The New Yorker Festival bills itself as “Conversations on culture and politics,” but the important thing to understand about fascism — and its cohorts nationalism and white supremacism — is that it’s not a conversation. It’s not a set of ideas. No. Fascism is violence. One does not dialog with fascism. Fascism is a violent terror to be stopped.

Flaked, Brewed, and Docked

I released Sqitch v0.9998 this week. Despite the long list of changes, only one new feature stands out: support for the Snowflake Data Warehouse platform. A major work project aims to move all of our reporting data from Postgres to Snowflake. I asked the team lead if they needed Sqitch support, and they said something like, “Oh hell yes, that would save us months of work!” Fortunately I had time to make it happen.

Snowflake’s SQL interface ably supports all the functionality required for Sqitch; indeed, the implementation required fairly little customization. And while I did report a number of issues and shortcomings to the Snowflake support team, they always responded quickly and helpfully — sometimes revealing undocumented workarounds to solve my problems. I requested that they be documented.

The work turned out well. If you use Snowflake, consider managing your databases with Sqitch. Start with the tutorial to get a feel for it.

Bundle Up

Of course, you might find it a little tricky to get started. In addition to long list of Perl dependencies, each database engines requires two external resources: a command-line client and a driver library. For Snowflake, that means the SnowSQL client and the ODBC driver. The PostgreSQL engine requires psql and DBD::Pg compiled with libpq. MySQL calls for the mysql client and DBD::mysql compiled with the MySQL connection library. And so on. You likely don’t care what needs to be built and installed; you just want it to work. Ideally install a binary and go.

I do, too. So I spent the a month or so building Sqitch bundling support, to easily install all its Perl dependencies into a single directory for distribution as a single package. It took a while because, sadly, Perl provides no straightforward method to build such a feature without also bundling unneeded libraries. I plan to write up the technical details soon; for now, just know that I made it work. If you Homebrew, you’ll reap the benefits in your next brew install sqitch.

Pour One Out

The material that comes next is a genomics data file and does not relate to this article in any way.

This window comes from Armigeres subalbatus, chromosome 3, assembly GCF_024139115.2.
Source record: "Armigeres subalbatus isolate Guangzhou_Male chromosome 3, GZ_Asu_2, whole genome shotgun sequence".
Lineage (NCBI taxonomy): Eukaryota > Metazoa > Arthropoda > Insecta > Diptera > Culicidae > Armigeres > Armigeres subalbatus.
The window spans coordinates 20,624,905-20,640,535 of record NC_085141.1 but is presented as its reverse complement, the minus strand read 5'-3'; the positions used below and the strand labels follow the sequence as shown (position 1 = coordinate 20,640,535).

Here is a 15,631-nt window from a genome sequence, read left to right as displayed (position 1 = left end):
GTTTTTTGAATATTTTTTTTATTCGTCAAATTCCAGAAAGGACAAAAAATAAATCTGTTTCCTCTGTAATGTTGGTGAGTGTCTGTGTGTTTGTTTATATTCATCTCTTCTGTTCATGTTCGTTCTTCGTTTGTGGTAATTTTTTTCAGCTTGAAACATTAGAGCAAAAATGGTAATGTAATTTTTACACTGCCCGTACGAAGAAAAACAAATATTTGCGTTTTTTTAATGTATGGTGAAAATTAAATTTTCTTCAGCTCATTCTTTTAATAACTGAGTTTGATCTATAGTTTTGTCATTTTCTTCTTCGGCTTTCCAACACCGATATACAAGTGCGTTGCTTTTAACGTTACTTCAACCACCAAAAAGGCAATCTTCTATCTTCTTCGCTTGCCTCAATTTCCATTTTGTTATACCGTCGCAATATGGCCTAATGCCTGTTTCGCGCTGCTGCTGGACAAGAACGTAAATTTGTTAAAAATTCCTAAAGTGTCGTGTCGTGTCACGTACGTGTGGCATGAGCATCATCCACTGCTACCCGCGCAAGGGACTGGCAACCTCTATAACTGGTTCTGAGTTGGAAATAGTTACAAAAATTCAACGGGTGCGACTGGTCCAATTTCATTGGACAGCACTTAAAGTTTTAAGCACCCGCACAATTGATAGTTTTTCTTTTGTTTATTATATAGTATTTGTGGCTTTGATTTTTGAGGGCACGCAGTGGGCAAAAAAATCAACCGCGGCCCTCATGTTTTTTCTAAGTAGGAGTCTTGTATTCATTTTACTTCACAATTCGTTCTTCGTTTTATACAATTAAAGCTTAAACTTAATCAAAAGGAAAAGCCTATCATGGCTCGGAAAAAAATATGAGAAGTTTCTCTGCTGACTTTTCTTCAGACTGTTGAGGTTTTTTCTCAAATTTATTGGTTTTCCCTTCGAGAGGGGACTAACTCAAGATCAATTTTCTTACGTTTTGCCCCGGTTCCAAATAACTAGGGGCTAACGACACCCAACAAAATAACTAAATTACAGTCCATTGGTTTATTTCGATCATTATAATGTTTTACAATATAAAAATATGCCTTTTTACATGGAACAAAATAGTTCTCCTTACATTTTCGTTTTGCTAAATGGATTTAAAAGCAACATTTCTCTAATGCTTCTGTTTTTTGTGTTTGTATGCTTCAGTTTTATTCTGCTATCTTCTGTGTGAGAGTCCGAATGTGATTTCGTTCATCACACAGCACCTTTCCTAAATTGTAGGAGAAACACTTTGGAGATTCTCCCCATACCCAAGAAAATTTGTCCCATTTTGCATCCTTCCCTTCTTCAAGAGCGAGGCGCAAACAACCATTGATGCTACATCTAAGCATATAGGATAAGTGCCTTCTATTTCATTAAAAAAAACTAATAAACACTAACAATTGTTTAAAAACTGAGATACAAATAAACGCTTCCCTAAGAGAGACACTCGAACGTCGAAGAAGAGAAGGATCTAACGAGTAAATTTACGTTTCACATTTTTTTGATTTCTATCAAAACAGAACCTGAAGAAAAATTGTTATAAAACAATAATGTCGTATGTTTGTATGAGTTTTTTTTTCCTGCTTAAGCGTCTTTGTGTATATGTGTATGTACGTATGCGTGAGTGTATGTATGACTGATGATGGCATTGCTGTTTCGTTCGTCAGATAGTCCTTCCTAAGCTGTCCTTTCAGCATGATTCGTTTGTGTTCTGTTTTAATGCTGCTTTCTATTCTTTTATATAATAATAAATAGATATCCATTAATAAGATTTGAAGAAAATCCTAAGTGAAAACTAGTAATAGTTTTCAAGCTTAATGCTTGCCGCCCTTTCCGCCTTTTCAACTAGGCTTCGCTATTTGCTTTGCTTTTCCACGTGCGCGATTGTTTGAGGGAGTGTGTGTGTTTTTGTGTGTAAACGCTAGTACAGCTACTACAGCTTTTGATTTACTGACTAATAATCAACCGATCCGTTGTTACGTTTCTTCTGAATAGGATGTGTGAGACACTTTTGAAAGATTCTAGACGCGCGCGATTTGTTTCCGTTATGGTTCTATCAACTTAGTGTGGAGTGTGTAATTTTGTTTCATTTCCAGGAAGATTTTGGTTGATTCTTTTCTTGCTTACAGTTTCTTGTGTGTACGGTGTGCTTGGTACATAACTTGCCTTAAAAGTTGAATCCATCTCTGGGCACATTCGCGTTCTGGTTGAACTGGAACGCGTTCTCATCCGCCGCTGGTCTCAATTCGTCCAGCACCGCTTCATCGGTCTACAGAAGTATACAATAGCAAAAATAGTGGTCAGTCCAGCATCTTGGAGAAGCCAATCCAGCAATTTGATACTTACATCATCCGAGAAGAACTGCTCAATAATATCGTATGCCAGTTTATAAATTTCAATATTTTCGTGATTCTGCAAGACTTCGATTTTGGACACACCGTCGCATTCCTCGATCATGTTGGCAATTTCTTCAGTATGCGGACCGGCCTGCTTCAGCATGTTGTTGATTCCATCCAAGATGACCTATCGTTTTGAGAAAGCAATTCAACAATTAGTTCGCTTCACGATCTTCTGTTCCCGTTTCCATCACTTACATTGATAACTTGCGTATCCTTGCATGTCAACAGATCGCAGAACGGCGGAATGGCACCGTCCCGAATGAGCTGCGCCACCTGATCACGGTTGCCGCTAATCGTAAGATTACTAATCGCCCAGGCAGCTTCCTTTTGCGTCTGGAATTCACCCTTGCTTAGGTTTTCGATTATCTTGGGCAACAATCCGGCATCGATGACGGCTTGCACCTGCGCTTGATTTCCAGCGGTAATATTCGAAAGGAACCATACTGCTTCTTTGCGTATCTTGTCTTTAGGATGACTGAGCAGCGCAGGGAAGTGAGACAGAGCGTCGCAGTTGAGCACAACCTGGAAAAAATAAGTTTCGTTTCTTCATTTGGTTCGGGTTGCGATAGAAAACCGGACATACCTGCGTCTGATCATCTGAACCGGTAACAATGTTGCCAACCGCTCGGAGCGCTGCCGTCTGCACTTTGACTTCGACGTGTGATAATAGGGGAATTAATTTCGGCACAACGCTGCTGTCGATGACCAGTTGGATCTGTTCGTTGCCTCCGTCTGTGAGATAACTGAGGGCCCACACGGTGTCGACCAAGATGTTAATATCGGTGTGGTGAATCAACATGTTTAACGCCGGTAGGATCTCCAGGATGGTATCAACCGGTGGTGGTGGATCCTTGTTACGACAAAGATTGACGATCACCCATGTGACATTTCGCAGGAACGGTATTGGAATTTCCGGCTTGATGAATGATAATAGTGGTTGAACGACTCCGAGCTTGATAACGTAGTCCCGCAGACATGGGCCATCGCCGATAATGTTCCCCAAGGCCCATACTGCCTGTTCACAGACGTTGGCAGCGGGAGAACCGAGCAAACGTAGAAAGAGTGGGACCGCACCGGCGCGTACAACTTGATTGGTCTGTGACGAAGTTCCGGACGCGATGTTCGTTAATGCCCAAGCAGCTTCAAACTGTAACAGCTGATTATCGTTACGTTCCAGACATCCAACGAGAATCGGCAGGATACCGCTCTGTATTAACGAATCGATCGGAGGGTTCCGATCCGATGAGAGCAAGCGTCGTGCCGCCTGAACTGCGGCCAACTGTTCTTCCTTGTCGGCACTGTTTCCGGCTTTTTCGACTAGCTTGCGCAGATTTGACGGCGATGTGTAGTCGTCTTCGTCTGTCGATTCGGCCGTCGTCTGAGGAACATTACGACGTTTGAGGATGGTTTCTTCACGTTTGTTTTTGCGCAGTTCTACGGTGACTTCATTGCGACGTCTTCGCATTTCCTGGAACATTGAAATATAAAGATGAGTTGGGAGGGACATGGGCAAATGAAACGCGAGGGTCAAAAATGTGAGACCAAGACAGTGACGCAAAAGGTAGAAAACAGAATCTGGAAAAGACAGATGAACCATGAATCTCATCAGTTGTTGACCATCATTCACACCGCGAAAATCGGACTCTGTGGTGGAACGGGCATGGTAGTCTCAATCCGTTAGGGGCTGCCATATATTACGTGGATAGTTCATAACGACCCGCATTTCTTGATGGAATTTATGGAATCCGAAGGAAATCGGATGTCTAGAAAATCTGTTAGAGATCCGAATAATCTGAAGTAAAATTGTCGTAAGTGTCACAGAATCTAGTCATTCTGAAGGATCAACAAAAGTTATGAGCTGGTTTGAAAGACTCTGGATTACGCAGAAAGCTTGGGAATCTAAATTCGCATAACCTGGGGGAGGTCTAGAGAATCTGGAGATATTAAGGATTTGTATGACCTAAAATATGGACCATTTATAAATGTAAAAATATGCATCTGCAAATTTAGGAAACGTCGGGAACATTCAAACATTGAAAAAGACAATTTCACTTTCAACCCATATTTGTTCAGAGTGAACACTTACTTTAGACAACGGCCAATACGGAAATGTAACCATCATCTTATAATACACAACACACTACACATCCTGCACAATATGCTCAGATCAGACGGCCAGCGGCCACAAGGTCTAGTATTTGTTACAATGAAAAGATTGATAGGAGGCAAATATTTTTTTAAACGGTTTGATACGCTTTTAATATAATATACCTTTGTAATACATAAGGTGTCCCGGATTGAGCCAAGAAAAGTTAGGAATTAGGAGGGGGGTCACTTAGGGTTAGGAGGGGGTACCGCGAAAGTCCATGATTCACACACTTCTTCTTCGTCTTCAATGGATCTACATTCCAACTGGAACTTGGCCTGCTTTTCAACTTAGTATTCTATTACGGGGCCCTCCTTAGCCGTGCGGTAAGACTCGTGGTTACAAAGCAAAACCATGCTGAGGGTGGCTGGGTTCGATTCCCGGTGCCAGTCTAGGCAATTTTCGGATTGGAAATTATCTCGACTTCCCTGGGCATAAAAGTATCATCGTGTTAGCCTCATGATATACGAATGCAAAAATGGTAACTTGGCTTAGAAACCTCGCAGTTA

In fact, the bundling feature enabled a complete rewrite of the Sqitch Homebrew tap. Previously, Sqitch’s Homebrew formula installed the required modules in Perl’s global include path. This pattern violated Homebrew best practices, which prefer that all the dependencies for an app, aside from configuration, reside in a single directory, or “cellar.”

The new formula follows this dictum, bundling Sqitch and its CPAN dependencies into a nice, neat package. Moreover, it enables engine dependency selection at build time. Gone are the separate sqitch_$engine formulas. Just pass the requisite options when you build Sqitch:

brew install sqitch --with-postgres-support --with-sqlite-support

Include as many engines as you need (here’s the list). Find yourself with only Postgres support but now need Oracle, too? Just reinstall:

brew reinstall sqitch --with-postgres-support --with-oracle-support

In fact, the old sqitch_oracle formula hasn’t worked in quite some time, but the new $HOMEBREW_ORACLE_HOME environment variable does the trick (provided you disable SIP; see the instructions for details).

I recently became a Homebrew user myself, and felt it important to make Sqitch build “the right way”. I expect this formula to be more reliable and better maintained going forward.

Still, despite its utility, Homebrew Sqitch lives up to its name: It downloads and builds Sqitch from source. To attract newbies with a quick and easy method to get started, we need something even simpler.

Dock of the Bae

Which brings me to the installer that excites me most: The new Docker image. Curious about Sqitch and want to download and go? Use Docker? Try this:

curl -L https://git.io/fAX6Z -o sqitch && chmod +x sqitch
./sqitch help

That’s it. On first run, the script pulls down the Docker image, which includes full support for PostgreSQL, MySQL, Firebird, and SQLite, and weighs in at just 164 MB (54 MB compressed). Thereafter, it works just as if Sqitch was locally-installed. It uses a few tricks to achieve this bit of magic:

  • It mounts the current directory, so it acts on the Sqitch project you intend it to
  • It mounts your home directory, so it can read the usual configuration files
  • It syncs the environment variables that Sqitch cares about

The script even syncs your username, full name, and host name, in case you haven’t configured your name and email address with sqitch config. The only outwardly obvious difference is the editor:1 If you add a change and let the editor open, it launches nano rather than your preferred editor. This limitation allows the image ot remain as small as possible.

I invested quite a lot of effort into the Docker image, to make it as small as possible while maximizing out-of-the-box database engine support — without foreclosing support for proprietary databases. To that end, the repository already contains Dockerfiles to support Oracle and Snowflake: simply download the required binary files, built the image, and push it to your private registry. Then set $SQITCH_IMAGE to the image name to transparently run it with the magic shell script.